You can use python or bc (linux tools) to multiply large numbers like that...
Even if you only have an 8 digit calculator, there are ways to work on it in small bites. 'Way back in the day' (like 1860's) a mathematian would have given up their firstborn for an 8 digit that only did + - x and /
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Old 2004-12-15, 17:53   #5
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Code:
mv@k8:~$ echo '(2^1279-1)*(2^61-1)' | bc | tr -d '\\' | tr -d '\n' | wc -m
404

mv@k8:~$ echo '(2^1279-1)*(2^61-1)' | bc
23999057691437043876661270228354725329072966847810219092331342327863\
04490674451611763672304468131546360233628463880709453092336859038755\
75571657191828442384943773361315593251423587316189902226455640704252\
27756119522520104180448640755347769295581004175496918933650381253972\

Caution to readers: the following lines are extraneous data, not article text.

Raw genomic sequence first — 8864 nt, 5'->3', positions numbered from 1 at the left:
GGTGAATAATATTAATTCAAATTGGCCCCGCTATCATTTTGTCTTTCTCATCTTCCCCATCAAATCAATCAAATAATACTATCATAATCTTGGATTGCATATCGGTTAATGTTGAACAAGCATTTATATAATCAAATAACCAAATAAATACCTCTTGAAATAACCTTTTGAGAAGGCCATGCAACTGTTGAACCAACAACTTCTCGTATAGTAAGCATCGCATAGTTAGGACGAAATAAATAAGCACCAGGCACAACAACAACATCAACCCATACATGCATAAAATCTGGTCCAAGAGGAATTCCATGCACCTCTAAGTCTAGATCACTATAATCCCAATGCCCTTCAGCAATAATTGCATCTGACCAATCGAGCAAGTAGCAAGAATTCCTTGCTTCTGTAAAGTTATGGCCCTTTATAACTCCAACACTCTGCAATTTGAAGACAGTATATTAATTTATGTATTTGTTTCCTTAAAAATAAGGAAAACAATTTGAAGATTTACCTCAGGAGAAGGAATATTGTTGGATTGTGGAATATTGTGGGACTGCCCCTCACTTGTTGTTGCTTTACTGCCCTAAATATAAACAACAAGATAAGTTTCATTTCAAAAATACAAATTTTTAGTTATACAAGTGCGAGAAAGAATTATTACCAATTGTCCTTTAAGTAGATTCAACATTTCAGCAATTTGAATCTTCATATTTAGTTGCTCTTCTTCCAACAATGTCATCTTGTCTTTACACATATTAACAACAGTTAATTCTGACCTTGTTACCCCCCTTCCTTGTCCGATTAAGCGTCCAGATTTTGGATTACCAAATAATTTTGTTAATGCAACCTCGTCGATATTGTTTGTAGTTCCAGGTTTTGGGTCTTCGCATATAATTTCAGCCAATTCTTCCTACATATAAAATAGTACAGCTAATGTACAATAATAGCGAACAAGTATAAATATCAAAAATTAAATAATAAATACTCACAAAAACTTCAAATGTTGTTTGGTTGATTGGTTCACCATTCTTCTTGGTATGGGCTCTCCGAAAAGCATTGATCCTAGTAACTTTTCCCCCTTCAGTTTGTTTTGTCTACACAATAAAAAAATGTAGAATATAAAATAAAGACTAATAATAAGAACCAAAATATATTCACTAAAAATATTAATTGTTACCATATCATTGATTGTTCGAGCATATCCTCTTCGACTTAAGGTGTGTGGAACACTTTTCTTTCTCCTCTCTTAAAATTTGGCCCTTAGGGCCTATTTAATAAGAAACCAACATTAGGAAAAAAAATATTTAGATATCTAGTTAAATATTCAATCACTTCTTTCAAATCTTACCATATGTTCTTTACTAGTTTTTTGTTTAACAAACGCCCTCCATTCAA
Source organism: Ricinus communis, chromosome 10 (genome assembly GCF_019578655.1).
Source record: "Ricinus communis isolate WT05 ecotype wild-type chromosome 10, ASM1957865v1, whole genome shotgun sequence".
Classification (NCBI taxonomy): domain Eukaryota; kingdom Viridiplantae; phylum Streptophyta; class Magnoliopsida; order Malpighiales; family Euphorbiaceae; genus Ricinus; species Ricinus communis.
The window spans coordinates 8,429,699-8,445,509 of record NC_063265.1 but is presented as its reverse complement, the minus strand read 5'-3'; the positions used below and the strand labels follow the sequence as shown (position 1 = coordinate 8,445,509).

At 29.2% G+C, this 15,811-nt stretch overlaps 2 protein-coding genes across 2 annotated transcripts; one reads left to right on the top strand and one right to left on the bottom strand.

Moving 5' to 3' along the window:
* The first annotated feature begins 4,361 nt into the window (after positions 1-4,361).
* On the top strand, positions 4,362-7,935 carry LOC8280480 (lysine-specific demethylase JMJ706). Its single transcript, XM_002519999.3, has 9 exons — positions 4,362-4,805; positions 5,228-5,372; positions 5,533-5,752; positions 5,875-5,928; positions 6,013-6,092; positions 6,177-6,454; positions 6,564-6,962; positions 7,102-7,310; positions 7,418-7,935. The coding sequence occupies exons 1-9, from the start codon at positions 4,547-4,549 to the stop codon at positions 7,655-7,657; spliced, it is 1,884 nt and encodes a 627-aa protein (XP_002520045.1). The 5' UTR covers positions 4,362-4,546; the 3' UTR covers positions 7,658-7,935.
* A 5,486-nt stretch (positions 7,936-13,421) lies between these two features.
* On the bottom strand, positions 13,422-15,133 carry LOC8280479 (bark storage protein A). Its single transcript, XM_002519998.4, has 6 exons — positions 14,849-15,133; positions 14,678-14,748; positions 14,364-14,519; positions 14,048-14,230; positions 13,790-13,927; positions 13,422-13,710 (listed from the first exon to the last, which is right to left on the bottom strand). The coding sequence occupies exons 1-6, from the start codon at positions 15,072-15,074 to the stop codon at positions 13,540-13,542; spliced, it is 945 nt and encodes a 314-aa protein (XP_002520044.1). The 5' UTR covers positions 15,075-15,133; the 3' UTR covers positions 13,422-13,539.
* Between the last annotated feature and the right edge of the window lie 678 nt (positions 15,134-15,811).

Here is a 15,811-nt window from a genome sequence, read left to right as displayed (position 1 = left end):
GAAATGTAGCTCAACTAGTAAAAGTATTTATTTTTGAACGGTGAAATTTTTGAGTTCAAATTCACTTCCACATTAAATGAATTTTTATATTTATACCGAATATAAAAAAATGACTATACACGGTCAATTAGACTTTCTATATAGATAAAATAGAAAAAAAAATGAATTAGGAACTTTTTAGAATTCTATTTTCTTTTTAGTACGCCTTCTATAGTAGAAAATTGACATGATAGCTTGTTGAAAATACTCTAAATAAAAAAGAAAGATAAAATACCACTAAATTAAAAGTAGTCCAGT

54339236386504882329769383689499040679978710005625442316511236932615\
4703884835496635679026863327960310554049193288289611721249652737
http://www.utm.edu/research/primes/m...dex.html#known
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Old 2004-12-15, 20:39   #6
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Quote:
Originally Posted by Xyzzy
[code]mv@k8:~$ echo '(2^1279-1)*(2^61-1)' | bc | tr -d '\\' | tr -d '\n' | wc -m
404

mv@k8:~$ echo '(2^1279-1)*(2^61-1)' | bc
[snip]...[/snip]
Don't you just love *nix command lines
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Old 2004-12-16, 23:20   #7
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Quote:
Originally Posted by Xyzzy
[code]mv@k8:~$ echo '(2^1279-1)*(2^61-1)' | bc | tr -d '\\' | tr -d '\n' | wc -m
404

mv@k8:~$ echo '(2^1279-1)*(2^61-1)' | bc
http://www.utm.edu/research/primes/m...dex.html#known
This sounds interesting, but I guess I am just not understanding.

2^1279-1 = 1.0407932094664399081925240327364e+385

2^61-1 = 2305843009213693951

so in turn if I multiply them 2 nubers, it should give me a 400 digit number??

here is my problem...first, how does anyone get the first number (2^1279-1) <--- does this number get pulled out of a hat?? and then I also dont understand how would I swrite a 400 digit number..